verb (used with object), hung or especially for 4, 5, 20, hanged; hanging.
to fasten or attach (a thing) so that it is supported only from above or at a point near its own top; suspend.
to attach or suspend so as to allow free movement:
to hang a pendulum.
to place in position or fasten so as to allow easy or ready movement.
to put to death by suspending by the neck from a gallows, gibbet, yardarm, or the like.
to suspend (oneself) by the neck until dead:
He hanged himself from a beam in the attic.
to fasten to a cross; crucify.
to furnish or decorate with something suspended:
to hang a room with pictures.
to fasten into position; fix at a proper angle:
to hang a scythe.
to fasten or attach (wallpaper, pictures, etc.) to a wall:
to hang pictures in a room.
to suspend (something) in front of anything:
to hang curtains on a window.
to attach or annex as an addition:
to hang a rider on a bill.
to attach (a door or the like) to its frame by means of hinges.
to make (an idea, form, etc.) dependent on a situation, structure, concept, or the like, usually derived from another source:
He hung the meaning of his puns on the current political scene.
(of a juror) to keep (a jury) from rendering a verdict by refusing to agree with the others.
Informal. to cause (a nickname, epithet, etc.) to become associated with a person:
Friends hung that nickname on him.
Slang. to hit with (a fist, blow, punch, etc.):
He hung a left on his opponent’s jaw.
Baseball. to throw (a pitch) so that it fails to break, as a curve.
Nautical. to steady (a boat) in one place against a wind or current by thrusting a pole or the like into the bottom under the boat and allowing the wind or current to push the boat side-on against the pole.
(used in mild curses and emphatic expressions, often as a euphemism for damn):
I’ll be hanged if I do. Hang it all!
verb (used without object), hung or especially for 24, hanged; hanging.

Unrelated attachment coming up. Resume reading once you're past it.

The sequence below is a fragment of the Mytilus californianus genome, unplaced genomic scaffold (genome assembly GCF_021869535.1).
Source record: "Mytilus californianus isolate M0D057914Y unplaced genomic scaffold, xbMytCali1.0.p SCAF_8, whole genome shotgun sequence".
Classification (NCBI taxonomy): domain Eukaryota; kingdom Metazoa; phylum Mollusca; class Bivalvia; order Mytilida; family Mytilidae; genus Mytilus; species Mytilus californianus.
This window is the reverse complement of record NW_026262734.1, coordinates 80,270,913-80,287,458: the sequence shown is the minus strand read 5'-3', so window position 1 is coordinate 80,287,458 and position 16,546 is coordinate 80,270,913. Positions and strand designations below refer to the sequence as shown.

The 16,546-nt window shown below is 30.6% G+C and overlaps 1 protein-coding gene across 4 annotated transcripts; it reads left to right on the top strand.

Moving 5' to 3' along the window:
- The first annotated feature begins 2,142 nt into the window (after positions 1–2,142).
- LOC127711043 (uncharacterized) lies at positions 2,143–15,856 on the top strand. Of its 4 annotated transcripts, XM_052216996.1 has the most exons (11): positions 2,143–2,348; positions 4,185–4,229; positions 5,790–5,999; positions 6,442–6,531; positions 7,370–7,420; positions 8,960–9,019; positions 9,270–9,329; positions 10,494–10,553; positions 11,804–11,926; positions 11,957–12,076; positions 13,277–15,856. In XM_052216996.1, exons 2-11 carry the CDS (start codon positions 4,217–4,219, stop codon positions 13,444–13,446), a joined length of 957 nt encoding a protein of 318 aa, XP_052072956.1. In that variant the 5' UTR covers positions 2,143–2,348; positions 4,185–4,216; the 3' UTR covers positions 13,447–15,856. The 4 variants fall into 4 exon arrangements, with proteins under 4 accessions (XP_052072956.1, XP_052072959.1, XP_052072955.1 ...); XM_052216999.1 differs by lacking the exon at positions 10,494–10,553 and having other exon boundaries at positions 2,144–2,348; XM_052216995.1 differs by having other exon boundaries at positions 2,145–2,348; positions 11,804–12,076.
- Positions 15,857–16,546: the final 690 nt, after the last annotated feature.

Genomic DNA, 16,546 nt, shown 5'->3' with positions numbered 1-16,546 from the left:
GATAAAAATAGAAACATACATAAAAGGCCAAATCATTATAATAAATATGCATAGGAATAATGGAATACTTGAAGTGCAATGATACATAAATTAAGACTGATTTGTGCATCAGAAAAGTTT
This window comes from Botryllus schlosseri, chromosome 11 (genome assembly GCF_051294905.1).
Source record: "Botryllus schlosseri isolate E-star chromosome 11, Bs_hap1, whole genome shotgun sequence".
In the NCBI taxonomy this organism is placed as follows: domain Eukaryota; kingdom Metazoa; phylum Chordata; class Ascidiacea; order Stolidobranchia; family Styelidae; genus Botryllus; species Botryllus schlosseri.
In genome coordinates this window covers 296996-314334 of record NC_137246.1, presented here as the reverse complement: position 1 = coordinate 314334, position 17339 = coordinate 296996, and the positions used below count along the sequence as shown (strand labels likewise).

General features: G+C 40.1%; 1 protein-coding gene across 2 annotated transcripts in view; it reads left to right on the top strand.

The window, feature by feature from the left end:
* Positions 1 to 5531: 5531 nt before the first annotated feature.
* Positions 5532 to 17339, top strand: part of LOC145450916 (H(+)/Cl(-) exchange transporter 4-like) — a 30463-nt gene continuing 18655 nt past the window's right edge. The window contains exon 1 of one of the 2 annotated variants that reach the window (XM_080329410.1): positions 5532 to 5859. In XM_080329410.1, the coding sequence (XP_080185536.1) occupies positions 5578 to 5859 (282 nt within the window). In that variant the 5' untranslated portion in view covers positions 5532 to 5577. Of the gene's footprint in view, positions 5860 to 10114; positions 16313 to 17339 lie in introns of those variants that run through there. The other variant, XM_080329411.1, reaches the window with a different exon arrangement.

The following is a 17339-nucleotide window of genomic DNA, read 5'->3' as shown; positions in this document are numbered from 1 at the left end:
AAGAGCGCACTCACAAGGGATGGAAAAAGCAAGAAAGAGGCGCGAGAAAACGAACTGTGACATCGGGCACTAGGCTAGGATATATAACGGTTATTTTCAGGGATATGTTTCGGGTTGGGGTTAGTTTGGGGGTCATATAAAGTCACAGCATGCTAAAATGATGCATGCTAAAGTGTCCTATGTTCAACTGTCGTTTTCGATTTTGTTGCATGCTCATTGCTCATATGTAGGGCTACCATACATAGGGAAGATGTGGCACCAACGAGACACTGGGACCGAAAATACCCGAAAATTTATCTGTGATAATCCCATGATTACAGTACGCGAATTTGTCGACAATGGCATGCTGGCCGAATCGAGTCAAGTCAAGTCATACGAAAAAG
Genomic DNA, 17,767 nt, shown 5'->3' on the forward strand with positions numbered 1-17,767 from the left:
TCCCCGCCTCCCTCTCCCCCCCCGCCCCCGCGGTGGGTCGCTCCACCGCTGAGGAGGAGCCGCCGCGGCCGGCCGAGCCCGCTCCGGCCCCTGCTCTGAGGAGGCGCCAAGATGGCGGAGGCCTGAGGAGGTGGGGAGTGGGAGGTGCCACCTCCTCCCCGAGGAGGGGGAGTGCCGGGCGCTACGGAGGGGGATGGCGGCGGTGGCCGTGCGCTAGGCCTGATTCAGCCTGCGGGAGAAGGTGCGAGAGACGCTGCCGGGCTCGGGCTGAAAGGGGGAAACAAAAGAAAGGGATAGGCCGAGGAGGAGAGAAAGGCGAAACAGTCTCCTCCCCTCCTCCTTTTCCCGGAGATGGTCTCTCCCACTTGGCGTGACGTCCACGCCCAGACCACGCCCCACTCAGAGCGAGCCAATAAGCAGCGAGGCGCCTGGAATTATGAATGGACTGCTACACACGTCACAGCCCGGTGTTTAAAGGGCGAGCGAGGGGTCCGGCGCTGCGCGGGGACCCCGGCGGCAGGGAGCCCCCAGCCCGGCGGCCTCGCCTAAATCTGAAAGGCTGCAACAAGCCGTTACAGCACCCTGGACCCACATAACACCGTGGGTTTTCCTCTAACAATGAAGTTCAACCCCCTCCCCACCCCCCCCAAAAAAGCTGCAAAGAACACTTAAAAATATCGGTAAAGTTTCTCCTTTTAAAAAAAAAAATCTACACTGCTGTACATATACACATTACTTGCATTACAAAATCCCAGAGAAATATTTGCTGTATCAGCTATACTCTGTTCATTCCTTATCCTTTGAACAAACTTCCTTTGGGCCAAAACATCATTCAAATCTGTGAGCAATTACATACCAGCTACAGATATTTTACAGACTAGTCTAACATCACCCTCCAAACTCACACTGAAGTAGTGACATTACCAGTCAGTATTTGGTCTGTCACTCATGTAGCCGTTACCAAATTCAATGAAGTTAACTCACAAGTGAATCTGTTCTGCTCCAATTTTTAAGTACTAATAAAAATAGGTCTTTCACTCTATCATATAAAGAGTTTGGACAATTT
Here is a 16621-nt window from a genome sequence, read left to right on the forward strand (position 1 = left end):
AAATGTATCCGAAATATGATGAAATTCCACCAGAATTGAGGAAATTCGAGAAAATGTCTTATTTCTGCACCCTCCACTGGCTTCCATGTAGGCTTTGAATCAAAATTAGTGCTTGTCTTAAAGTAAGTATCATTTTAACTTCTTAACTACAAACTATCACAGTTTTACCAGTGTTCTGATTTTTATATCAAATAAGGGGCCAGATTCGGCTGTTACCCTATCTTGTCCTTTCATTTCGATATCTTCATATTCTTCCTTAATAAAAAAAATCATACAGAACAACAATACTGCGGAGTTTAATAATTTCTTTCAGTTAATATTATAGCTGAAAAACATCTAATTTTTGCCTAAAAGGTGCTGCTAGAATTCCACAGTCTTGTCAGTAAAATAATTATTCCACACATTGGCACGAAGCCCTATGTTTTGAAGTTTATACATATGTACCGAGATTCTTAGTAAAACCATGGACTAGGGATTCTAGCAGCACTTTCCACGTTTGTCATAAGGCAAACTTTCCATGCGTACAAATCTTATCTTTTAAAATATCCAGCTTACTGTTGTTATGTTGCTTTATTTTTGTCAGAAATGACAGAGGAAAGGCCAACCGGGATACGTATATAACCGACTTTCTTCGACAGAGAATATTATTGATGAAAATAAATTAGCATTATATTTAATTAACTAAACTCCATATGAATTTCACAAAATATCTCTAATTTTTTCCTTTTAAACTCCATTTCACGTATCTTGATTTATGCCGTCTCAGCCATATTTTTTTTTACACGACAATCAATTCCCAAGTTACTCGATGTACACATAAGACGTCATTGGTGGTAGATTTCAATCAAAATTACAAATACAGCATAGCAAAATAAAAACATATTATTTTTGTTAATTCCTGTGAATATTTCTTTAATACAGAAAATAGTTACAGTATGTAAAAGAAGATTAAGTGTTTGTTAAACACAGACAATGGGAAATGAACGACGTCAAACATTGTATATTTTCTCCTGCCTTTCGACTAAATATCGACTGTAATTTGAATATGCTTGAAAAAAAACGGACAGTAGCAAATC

to be suspended; dangle.
to swing freely, as on a hinge.
to incline downward, jut out, or lean over or forward:
The tree hung over the edge of the lake.
to be suspended by the neck, as from a gallows, and suffer death in this way.
to be crucified.
to be conditioned or contingent; be dependent:
His future hangs on the outcome of their discussion.
to be doubtful or undecided; waver or hesitate:
He hung between staying and going.
to remain unfinished or undecided; be delayed:
Let that matter hang until our next meeting.
to linger, remain, or persist:
He hung by her side, unwilling to leave.
to float or hover in the air:
Fog hung over the city.
to be oppressive, burdensome, or tedious:
guilt that hangs on one’s conscience.
to remain in attention or consideration (often followed by on or upon):
They hung on his every word.
to fit or drape in graceful lines:
That coat hangs well in back.
Informal. to hang out.
the way in which a thing hangs.
Informal. the precise manner of doing, using, etc., something; knack:
to get the hang of a tool.
Informal. meaning or thought:
to get the hang of a subject.
the least degree of care, concern, etc. (used in mild curses and emphatic expressions as a euphemism for damn):
He doesn’t give a hang about those things.
hang around/about, Informal.
hang in, Slang. to persevere:
She has managed to hang in despite years of bad luck.
Also, hang in there.
hang a left / right, Slang. to make a left (or right) turn, as while driving an automobile:
Hang a right at the next corner.